"It is well settled that conditions going to the coverage or scope of a policy of insurance as distinguished from those furnishing a ground for forfeiture may not be waived by implication from conduct or action. The rule *118 is that while an insuror may be estopped by its conduct or its knowledge from insisting upon a forfeiture of a policy, the coverage or restrictions on the coverage cannot be extended by the doctrine of waiver or estoppel ... . .

"This is a case where the coverage is sought to be extended. The doctrine of waiver cannot be invoked to create a primary liability and bring within the coverage of the policy risks not included or contemplated by its terms."

The above quotation from the Lockard case first appeared in Carnes & Co. v. Employers Liability Assurance Corp. (C.C.A. 5th), 101 F.2d 739. It should be recalled that the agent in the Lockard case was a general agent.

The whole line of cases cited in this part of the brief follow the leading case of Maryland Casualty Co. v. Adams, 159 Miss. 88, 131 So. 544, a case which has been cited, quoted from, and approved by the Lockard case and other recent cases. In the Adams case, the insured informed the general agent of the company "that he desired to obtain a policy which would protect him against accidents on his outfit, a new 3/4 Ton International truck and trailer," and told the agent that he was going to use the outfit to haul logs and lumber. The agent drew up a policy and handed it to the insured, saying, "This is what you want, and this will protect you against damage to third persons on account of injuries that may accrue in the operation of this outfit." The policy in question specifically excluded any vehicle covered thereby while used for towing or for propelling any trailer or any vehicle used as a trailer. The truck with the trailer attached became involved in an accident and the question was whether because of the oral assurance of the agent, the insurance company was estopped to set up the provisions of the policy which were in direct conflict with the oral promises of the agent. In holding there was no liability under the policy, and that the *119 truck described therein was not covered while drawing the trailer, the Court said:

"There is not here involved merely a forfeiture provision of the policy contract, which it is sought to avoid by reason of the acts of an agent of the insurance company constituting a waiver thereof, but it is sought to make by waiver, a contract for the parties which they never made themselves, and by waiver to extend the contract to cover vehicles not covered thereby ... . ."

The proposition asserted in this part of this dissent is not inconsistent with the validity of an oral contract of insurance. Apparently the majority have not considered the fact that no matter what authority the agent has his statements, acts or promises cannot vary the terms of the policy so as to bring within the coverage of the policy property or risks not included in the policy. Of course, an agent can waive forfeiture, but the fundamental problem here is the difference between the waiver of a forfeiture and the extension of the coverage of the policy. Our authorities are unanimous in holding that the oral promises, statements or acts of an agent cannot extend the coverage of a policy. Whatever else it may be called by the appellees, that is what the appellees sought to do in this case. The alleged oral promises of Whitsett is the sole basis of extending the coverage of the policy to cover vehicles specifically excluded therefrom.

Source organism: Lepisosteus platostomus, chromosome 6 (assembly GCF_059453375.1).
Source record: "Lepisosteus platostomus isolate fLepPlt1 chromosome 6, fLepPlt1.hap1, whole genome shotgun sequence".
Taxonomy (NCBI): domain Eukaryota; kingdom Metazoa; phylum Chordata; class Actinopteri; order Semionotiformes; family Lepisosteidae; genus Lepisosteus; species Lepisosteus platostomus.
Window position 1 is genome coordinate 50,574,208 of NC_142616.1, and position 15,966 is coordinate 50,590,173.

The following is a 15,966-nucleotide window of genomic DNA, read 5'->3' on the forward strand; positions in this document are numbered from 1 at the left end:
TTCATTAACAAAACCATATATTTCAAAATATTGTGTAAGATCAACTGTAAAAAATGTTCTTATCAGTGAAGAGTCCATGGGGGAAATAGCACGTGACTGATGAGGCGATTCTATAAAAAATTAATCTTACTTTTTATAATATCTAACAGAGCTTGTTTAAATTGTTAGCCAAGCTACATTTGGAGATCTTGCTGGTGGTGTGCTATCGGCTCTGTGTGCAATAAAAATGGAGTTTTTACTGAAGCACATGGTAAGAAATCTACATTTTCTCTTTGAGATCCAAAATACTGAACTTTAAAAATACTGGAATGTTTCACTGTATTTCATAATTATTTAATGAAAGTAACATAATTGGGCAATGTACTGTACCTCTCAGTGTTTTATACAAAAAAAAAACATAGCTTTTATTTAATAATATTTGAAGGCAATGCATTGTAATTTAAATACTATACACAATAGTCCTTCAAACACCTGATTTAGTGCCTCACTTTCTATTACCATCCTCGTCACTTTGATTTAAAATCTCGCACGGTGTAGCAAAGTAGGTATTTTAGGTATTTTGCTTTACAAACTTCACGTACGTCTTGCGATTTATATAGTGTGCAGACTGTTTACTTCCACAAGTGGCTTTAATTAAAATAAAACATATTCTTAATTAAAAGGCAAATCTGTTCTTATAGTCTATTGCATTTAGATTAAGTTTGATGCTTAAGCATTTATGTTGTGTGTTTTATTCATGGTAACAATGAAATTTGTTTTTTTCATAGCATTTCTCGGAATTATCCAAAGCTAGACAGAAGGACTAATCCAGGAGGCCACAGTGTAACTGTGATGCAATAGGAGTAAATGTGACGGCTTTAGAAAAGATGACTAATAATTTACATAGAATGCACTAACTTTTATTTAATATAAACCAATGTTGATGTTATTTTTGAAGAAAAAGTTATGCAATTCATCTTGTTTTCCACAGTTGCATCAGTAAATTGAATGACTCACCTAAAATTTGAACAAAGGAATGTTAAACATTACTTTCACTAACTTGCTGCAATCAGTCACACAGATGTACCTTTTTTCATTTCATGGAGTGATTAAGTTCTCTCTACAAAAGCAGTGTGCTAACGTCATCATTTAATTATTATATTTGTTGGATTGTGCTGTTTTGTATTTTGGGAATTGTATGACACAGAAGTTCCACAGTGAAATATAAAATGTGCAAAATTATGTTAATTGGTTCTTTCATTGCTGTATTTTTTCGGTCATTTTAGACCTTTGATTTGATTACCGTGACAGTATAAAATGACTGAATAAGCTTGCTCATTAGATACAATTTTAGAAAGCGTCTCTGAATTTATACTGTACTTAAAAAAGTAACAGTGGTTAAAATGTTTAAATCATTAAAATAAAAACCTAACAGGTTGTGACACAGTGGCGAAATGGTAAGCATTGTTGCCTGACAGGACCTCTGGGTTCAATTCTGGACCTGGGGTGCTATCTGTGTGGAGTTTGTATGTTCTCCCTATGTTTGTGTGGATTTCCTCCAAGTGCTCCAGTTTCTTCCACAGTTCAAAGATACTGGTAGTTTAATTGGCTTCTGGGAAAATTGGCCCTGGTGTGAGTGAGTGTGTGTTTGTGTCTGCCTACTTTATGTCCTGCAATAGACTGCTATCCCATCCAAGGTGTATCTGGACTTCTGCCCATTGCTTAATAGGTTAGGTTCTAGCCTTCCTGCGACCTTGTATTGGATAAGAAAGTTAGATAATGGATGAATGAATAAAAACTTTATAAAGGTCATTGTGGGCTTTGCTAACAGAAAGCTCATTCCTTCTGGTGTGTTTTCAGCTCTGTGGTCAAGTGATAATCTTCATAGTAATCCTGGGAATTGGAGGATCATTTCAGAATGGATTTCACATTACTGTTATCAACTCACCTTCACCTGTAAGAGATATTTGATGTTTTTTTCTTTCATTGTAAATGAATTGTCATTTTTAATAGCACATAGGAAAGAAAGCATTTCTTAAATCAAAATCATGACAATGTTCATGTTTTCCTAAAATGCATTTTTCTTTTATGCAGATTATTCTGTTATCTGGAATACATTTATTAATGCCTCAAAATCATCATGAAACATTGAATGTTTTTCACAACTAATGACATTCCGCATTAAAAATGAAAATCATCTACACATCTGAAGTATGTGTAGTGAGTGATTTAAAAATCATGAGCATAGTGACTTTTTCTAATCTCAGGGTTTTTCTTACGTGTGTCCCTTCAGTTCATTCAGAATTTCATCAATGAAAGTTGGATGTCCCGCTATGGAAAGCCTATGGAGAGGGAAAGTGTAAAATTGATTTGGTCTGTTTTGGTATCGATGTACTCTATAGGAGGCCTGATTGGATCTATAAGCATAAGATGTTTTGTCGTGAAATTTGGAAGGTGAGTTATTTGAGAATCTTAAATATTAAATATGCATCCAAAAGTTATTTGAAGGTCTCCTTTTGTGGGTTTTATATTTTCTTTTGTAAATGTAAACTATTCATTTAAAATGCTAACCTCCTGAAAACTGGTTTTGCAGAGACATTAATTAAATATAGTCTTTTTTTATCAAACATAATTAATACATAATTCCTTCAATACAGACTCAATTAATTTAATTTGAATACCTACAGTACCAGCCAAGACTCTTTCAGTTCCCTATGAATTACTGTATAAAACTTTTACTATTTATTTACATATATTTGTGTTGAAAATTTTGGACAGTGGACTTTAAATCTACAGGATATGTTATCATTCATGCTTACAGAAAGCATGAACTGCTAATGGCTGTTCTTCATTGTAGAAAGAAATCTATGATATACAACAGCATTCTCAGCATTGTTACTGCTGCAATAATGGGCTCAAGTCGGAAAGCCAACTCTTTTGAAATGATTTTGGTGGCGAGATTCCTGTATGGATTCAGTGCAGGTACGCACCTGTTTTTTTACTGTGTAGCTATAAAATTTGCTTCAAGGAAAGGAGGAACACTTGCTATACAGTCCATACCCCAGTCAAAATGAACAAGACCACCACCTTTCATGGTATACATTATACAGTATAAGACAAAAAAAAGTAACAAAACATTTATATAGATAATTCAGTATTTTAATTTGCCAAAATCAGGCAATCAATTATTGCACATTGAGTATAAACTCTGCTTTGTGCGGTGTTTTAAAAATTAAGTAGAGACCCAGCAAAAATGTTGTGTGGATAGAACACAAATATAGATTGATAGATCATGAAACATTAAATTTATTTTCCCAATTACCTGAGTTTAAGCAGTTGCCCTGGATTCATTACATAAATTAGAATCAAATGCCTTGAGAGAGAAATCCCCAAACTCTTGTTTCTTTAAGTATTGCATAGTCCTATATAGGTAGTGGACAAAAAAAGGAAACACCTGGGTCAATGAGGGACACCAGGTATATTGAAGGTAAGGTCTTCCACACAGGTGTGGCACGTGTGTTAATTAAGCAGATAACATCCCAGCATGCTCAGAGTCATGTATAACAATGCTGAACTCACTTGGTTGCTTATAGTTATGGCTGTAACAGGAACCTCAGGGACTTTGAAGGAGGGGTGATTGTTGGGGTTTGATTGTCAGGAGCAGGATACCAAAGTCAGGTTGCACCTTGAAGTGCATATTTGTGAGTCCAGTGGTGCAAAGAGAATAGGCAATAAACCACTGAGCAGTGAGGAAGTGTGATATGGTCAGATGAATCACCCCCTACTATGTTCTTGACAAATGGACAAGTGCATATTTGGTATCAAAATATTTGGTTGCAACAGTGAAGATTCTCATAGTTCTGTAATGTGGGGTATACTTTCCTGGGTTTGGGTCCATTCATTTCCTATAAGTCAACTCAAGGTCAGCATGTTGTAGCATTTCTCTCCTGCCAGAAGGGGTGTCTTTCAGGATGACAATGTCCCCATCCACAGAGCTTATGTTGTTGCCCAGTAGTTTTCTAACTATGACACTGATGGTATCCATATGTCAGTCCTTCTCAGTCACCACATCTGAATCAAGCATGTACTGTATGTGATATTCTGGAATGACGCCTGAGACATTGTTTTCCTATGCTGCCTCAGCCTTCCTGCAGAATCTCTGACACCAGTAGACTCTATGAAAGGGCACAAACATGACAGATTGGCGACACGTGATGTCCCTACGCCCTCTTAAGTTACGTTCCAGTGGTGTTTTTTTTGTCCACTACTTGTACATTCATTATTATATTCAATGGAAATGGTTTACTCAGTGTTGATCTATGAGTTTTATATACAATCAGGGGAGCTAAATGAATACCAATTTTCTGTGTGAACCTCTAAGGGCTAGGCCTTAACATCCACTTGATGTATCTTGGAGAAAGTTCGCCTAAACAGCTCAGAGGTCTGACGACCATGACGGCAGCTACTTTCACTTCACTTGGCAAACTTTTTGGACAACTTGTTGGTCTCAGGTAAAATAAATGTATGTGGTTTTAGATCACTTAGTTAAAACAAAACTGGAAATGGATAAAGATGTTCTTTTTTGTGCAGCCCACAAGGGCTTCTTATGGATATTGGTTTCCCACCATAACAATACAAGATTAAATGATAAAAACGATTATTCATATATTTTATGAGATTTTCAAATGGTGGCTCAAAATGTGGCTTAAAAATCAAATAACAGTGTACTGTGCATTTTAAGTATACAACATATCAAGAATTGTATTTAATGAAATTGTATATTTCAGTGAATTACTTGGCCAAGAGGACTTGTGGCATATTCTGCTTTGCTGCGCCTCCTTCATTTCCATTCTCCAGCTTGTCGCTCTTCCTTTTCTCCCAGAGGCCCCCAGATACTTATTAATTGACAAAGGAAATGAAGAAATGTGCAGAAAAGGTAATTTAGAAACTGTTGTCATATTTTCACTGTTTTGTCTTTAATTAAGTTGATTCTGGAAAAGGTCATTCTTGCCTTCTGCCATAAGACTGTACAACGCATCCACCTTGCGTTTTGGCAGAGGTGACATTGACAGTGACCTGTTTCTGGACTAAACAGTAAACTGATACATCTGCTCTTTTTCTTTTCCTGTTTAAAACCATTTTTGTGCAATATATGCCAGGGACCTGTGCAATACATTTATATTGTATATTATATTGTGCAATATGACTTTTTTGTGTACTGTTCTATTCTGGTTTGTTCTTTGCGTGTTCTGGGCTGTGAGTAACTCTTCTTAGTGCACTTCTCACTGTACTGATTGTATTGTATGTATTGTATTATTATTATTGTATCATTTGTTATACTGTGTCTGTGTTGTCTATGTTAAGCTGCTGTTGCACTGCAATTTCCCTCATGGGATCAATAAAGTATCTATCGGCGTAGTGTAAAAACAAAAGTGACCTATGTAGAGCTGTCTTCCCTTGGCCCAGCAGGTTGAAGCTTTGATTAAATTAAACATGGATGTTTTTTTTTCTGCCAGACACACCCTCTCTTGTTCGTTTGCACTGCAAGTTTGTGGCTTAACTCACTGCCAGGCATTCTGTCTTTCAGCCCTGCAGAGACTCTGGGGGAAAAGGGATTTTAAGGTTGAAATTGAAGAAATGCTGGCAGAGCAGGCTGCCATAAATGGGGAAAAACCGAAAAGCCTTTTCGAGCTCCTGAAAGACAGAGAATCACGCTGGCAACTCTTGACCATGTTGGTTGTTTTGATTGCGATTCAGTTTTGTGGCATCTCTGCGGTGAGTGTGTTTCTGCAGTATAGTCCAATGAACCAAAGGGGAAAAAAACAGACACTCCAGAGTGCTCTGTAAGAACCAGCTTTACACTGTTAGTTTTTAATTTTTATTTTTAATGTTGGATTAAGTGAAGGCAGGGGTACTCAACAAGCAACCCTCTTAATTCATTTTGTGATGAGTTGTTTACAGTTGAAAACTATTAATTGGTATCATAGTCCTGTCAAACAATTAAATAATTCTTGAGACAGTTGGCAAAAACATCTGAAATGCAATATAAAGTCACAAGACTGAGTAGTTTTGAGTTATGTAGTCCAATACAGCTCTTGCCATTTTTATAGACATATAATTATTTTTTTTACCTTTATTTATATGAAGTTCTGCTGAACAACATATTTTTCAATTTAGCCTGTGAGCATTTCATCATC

The majority opinion says that Maryland Casualty Co. v. Adams, supra, is not applicable because no complaint was made of the absence of the promised coverage under the policy until four months later, after the accident had occurred. The majority says that in the Lockard case there was also a similar delay. But the same thing is true in the case at bar. The policy was issued in the present case on April 10, 1959, and delivered to the insured about May 1, and the last discussion *120 about hired car coverage was on May 14, 1959. Bush, the partner who looked after the insurance for appellees, admittedly having carefully read the policy and all endorsements attached thereto as they were later received, kept the policy without complaint more than five months, knowing all the time that the hired truck coverage was not provided therein but was, in fact, specifically excluded.

4.

A fourth reason why this case should be reversed and rendered is the fact that there is no proof that Whitsett or Multiple Peril Underwriters, Inc., had any authority to make an oral contract of insurance on behalf of appellant. It is necessary to dispose of any inference that might be drawn that either Whitsett or Multiple Peril was an agent within the meaning of Code Sec. 5706. Counsel for appellees, in their brief, state that "We did not rely upon Sec. 5706, Miss. Code of 1942, in the lower court as stated by counsel, ... . nor do we rely upon it here." The statute being disposed of, the agency must be established according to the principles of common law. Old Colony Ins. Co. v. Fagan Chev. Co., 150 So. 2d 172.

In my opinion, there is not a scintilla of evidence that Whitsett or Multiple Peril had any actual authority to enter into an oral contract of insurance. The burden to prove agency was on appellees. The President of Multiple Peril testified that Multiple Peril did not have the authority to issue policies, much less oral policies. Isolated statements of his testimony do not serve to establish an agent. It must be conceded, of course, that if Multiple Peril was an agent, it followed that Whitsett was also, and our cases so hold.